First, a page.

Strolling through the supermarket last week, I spotted a cherry pie on sale for $2.99. If I pick and pit the cherries, I can make a cherry pie at less cost, but if I have to use canned pie filling, I can't beat that price.
The $2.99 pie was passable, for a mass-produced dessert, though it wouldn't win any ribbons at the county fair. This item may have been a loss leader, an item set at an artificially low price to draw in customers who would pay full price for other merchandise, such as the vanilla ice cream that goes with the pie. The pie's pull date also was far in the future, which meant it was loaded with preservatives.
But at $2.99, I didn't ask questions.
Buying groceries these days, when a gallon of milk is $3 or more and a dozen eggs on sale for $1.50 seems like a steal, taxes the wits of even the savviest consumer. Filling the grocery cart is nothing more than a series of strategic moves in which shoppers try to beat the supermarket at its own pricing game. We all know who wins in the end, but the shopper who must stretch every grocery dollar as far as it will go has no choice but to play.
The consumers who face impossible choices when food prices are high are those who must feed a family. As an empty-nester, I grouse about feeling nibbled to death every time I enter a grocery store, but my discomfort is no match for the shopping experience of, say, a mother feeding a household that includes three teenagers.
While the temptation for people buying groceries on a budget will always be to buy the greatest quantity of meals for the lowest price, that isn't always the most prudent move. What often gets lost in the quest to buy the most and pay the least is the nutrition value of the cheap food, particularly where prepared and processed food is concerned.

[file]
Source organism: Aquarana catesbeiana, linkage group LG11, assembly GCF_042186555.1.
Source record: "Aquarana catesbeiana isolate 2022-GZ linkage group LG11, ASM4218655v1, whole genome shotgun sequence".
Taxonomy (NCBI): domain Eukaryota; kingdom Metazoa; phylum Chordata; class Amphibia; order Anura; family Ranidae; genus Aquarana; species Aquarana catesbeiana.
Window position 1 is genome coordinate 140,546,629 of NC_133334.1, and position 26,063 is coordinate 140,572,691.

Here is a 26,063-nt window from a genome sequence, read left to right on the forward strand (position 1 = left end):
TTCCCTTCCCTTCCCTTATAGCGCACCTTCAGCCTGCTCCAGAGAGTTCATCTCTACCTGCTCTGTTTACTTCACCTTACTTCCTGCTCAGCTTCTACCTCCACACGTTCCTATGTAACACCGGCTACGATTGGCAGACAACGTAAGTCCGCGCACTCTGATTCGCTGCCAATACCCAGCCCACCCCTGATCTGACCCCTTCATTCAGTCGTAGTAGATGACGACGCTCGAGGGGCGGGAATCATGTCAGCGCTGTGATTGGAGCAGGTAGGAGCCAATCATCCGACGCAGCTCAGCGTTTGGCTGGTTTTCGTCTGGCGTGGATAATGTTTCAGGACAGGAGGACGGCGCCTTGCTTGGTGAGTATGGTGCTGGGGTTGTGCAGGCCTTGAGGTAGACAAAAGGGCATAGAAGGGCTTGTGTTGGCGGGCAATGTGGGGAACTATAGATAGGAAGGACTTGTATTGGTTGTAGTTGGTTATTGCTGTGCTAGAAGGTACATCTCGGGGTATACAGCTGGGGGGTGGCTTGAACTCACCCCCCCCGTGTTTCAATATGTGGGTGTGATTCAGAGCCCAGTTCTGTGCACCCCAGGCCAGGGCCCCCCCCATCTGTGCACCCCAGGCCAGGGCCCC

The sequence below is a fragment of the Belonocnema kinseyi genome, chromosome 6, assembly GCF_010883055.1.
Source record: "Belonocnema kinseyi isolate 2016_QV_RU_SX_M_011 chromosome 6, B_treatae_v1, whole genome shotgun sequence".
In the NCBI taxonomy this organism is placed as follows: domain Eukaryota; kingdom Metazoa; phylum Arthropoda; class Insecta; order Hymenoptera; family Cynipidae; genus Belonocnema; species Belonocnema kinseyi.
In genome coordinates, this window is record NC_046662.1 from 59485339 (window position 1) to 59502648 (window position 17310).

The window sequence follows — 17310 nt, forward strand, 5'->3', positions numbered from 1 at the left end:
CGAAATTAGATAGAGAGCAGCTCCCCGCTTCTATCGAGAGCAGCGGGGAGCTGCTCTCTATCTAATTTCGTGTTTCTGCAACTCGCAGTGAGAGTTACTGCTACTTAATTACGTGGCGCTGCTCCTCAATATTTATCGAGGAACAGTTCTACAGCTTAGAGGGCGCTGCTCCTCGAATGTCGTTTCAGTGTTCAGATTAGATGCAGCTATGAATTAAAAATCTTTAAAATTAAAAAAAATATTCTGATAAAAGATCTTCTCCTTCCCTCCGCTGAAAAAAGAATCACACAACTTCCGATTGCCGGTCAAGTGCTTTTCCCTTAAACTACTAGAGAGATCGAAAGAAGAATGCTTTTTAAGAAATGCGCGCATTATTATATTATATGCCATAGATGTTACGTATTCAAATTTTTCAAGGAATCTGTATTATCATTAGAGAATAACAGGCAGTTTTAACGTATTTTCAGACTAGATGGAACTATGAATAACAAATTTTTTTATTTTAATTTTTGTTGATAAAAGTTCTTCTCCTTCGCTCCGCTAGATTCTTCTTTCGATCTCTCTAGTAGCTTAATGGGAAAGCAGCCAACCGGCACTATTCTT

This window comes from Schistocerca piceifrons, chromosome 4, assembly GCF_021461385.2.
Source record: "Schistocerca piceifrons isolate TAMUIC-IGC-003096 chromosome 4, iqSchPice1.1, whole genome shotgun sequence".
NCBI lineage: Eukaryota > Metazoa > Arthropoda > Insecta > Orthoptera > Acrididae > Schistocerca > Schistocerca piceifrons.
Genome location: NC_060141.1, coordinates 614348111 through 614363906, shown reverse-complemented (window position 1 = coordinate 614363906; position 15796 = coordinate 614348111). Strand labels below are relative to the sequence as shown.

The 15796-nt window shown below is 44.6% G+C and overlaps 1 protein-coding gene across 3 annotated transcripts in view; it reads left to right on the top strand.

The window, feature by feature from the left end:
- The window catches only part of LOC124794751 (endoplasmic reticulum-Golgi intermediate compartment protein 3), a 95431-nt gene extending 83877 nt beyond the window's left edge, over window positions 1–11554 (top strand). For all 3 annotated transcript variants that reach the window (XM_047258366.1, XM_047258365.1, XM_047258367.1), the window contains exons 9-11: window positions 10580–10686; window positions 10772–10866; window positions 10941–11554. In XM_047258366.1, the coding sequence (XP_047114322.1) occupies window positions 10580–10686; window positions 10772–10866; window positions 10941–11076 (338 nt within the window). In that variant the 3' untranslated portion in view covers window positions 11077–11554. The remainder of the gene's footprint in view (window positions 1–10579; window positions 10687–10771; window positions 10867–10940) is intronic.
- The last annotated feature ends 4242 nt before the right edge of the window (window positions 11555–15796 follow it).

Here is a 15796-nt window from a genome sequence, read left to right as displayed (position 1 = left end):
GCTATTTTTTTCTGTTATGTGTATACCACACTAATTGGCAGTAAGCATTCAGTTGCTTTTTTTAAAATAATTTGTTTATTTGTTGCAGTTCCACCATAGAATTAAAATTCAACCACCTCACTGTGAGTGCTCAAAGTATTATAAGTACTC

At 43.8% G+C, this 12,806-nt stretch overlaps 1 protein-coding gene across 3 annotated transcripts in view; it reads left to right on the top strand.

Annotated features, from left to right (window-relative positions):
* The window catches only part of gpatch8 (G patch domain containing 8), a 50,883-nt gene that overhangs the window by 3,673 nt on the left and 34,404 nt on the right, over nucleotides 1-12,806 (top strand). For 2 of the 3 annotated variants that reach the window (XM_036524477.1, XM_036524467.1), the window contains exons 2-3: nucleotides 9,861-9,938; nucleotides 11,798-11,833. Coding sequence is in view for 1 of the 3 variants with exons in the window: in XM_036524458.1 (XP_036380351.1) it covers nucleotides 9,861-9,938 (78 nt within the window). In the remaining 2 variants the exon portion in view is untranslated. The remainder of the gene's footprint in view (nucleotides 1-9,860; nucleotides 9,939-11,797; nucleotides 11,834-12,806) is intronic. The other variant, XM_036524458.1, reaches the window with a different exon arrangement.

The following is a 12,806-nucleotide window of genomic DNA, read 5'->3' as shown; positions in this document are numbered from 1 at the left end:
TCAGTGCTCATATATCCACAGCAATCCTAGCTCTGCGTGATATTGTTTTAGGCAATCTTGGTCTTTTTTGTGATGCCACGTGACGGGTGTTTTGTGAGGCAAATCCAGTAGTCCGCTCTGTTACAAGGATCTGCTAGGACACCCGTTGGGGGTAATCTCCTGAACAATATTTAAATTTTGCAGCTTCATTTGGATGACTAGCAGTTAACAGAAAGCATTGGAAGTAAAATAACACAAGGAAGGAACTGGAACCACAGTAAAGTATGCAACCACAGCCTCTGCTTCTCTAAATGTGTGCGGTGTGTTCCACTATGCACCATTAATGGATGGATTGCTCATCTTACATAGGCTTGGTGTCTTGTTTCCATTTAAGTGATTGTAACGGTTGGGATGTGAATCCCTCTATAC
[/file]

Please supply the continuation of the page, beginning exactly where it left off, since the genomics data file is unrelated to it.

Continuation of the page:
The $1 frozen pizza specials that pop up every so often are a case in point. Consider also this gem from a grocery ad in last week's paper: 59-cent Banquet TV dinners, but you had to buy 10. Such volume discounts are tantalizing, but the nutrition content of such food items, which are high in carbs and preservatives, should give shoppers pause.
With a bit of finesse, even the most budget-conscious consumer can find alternatives. If you shop the meat sales, you never have to pay more than $2 a pound for meat. Granted, you won't be eating steak, but so what?
Pork is on sale this time of year. Although shoppers may have to front the money for a loin, boneless pork chops can be had as low as $1.88 a pound. When on sale, chuck roasts also fit into this category of below-$2 meat. A chuck roast can be eaten as a pot roast or used in stews and soups. In any case, a moderately priced piece of meat can be stretched through several meals.
Chicken also is an option, although the real economy is in a whole chicken, on sale lately for 68 cents a pound, and in dark meat pieces, meaning legs and thighs, which also come in under $1.
If the price of fresh produce is frightening, go back to basics. Week in and week out, the best value in fresh vegetables is the noble but underappreciated carrot. A 2-pound bag is often priced under $1. Carrots offer more bang nutrition-wise, and they keep a long time in the crisper drawer.
The point is to shop wisely for the components of a balanced diet, to plan menus that will provide nutrition as well as low cost. If you take home a $2.99 pie every once in while, at least it will be capping off a good meal.